About 10 years ago, Riepenhoff was personally involved in an active shooter situation. Thankfully, no one was injured. “I was a chief engineer in a high-rise in Las Vegas. It was an older building, and most of the homeowners were in their 70s and 80s. We had a homeowner who had been taking a new medication, and that medication affected his judgement and state of mind. He came down the elevator into the lobby, waving a rifle around,” Riepenhoff recalls.
“The gentleman never threatened anyone specifically, but he was not really coherent. At that time, we didn’t have any type of active shooter training or policy in place. We’d never thought of it. It just so happened that I was entering the lobby from the back hallway. I was facing the front desk as he was walking toward it,” Riepenhoff says. “I was able to subdue him from behind and get the weapon away from him.
“He had no intention of shooting anyone; the gun wasn’t even loaded. But when you’re afraid and don’t know what to do, you can be paralyzed by shock. The young woman who stood paralyzed at the front desk as a man with a gun approached her would have, if trained, dropped behind the desk and started calling on the radio, calling 911. Out of training comes reaction. You have to be aware of your surroundings. It can happen anywhere.”
Riepenhoff emphasizes the importance of communication in an active shooter situation. “The first thing people need to do is get away, then call 911, then try to reach management. If possible, we can use a mass texting tool such as FirstService Residential Connect™ Resident Alert to reach residents and tell them to shelter in place or stay away from the community, then let everyone know when the situation is resolved.”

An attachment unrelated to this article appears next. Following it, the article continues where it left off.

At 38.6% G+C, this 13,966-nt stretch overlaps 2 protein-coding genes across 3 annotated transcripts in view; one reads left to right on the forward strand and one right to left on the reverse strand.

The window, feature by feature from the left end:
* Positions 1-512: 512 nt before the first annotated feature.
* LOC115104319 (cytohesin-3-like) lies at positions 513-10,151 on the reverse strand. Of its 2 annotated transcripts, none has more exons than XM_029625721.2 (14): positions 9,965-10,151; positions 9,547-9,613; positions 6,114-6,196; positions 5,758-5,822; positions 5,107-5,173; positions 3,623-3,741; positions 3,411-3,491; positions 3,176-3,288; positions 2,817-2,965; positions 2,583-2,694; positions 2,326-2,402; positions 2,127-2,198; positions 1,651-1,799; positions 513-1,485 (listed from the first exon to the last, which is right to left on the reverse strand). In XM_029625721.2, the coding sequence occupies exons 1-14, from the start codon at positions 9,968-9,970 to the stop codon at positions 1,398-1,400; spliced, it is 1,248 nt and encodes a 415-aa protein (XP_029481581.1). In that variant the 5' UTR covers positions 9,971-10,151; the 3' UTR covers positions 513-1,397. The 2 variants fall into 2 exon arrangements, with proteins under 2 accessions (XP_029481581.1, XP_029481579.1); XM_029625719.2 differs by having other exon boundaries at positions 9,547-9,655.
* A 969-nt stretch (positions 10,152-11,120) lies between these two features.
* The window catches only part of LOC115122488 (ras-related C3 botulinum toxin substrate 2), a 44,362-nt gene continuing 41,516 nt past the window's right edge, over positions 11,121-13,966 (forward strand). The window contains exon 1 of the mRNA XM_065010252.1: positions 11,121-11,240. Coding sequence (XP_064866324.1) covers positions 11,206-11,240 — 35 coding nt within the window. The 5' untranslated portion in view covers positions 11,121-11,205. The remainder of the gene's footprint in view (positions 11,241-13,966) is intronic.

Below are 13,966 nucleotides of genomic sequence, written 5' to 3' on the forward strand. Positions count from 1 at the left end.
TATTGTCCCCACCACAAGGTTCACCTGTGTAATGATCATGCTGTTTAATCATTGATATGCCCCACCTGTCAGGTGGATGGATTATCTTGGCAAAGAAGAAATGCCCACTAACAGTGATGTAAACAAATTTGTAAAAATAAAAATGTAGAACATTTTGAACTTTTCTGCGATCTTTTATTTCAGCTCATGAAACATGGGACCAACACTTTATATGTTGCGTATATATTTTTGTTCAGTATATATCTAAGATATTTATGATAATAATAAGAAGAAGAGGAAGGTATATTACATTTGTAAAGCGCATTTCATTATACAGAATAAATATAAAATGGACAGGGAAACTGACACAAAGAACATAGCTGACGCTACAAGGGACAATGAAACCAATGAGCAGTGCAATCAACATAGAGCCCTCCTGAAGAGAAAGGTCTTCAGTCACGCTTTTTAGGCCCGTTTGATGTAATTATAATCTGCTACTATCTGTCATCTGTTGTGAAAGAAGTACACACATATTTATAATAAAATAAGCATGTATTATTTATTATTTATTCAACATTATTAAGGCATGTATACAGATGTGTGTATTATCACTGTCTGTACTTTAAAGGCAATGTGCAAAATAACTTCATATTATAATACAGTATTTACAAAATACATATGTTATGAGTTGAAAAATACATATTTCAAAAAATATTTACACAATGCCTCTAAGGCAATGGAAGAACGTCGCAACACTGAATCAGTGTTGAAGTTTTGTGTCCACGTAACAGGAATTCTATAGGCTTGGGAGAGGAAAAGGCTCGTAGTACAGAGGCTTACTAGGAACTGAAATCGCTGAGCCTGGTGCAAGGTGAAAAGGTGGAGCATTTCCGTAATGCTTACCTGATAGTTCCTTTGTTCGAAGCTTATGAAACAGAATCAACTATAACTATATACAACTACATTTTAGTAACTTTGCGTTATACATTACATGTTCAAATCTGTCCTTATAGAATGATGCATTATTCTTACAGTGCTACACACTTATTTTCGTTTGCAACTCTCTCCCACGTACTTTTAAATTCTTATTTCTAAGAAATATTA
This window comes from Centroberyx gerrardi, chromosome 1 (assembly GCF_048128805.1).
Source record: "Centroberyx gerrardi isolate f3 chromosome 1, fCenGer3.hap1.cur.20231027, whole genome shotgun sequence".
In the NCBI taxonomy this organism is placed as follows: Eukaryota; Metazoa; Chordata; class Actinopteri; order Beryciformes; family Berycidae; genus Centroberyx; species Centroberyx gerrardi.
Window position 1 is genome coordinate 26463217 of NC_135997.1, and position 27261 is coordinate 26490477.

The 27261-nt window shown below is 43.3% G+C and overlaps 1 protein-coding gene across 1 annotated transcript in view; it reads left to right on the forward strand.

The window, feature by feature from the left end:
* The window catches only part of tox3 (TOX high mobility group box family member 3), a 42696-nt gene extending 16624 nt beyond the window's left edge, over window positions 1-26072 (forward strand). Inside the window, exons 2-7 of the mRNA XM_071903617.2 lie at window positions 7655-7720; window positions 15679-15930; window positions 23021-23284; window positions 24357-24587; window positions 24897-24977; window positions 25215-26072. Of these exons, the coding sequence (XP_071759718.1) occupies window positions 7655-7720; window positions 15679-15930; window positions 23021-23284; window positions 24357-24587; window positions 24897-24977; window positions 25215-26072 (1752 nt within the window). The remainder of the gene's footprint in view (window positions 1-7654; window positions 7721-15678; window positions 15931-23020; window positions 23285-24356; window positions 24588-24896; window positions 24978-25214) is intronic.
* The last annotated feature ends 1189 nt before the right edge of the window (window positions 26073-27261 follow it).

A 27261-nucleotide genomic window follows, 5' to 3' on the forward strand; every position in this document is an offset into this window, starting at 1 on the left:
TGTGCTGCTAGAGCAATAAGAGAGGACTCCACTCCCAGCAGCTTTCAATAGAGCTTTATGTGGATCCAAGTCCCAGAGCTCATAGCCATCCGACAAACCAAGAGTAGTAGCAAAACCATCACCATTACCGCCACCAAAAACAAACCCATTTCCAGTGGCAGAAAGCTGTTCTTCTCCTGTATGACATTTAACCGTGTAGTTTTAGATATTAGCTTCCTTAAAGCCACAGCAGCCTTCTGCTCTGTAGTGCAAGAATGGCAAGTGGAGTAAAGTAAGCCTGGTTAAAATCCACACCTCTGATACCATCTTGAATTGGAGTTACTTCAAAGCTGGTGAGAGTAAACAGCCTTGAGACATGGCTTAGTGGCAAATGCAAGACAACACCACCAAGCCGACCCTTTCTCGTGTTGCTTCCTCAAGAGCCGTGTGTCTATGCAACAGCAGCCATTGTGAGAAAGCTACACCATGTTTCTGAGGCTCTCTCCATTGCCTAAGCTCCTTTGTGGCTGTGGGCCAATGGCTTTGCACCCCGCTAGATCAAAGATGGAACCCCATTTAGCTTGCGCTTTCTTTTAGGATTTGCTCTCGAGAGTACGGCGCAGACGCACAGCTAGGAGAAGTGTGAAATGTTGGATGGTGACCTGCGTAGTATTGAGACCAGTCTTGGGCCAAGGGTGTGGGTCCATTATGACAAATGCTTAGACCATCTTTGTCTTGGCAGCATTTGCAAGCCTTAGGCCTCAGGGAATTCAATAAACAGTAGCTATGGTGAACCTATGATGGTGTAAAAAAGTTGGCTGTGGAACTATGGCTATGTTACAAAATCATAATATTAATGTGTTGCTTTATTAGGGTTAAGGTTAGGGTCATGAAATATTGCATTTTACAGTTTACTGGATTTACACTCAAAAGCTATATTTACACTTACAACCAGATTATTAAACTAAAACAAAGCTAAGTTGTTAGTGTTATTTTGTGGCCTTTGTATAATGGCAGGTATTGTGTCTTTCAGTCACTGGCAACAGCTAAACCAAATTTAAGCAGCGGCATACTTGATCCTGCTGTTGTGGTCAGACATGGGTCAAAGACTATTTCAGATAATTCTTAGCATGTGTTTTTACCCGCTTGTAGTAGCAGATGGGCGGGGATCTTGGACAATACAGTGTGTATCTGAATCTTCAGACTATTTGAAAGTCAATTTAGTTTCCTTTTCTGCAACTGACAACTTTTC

Like other emergency preparedness plans and training, preparation for an active shooter situation should be ongoing and consistent. “Don’t wait on world events to trigger a training,” Fowler says. “Having a regular rotation of emergency trainings for residents will help mitigate emergencies at any time, whether that’s how to operate a fire extinguisher or to run, hide, fight in an active shooting situation. Consistency in training helps it stick. These are very personal trainings. You see yourself in the situation as you go through it, which helps you retain the information.”
Fowler also cautions against a false sense of security in your community association. “I’ve spoken to too many people who have the idea that ‘this only happens in the outside world,’ or ‘this never happens here.’ We hope it doesn’t, but you should always be prepared for the safety of your community.”
A quality property management company that can help you plan and conduct safety trainings and has the tools to communicate effectively in an emergency is an important asset for your association. Emergencies happen, and unfortunately, that can mean an active shooter situation. Conducting active shooter training will help your community remain safe if the worst happens.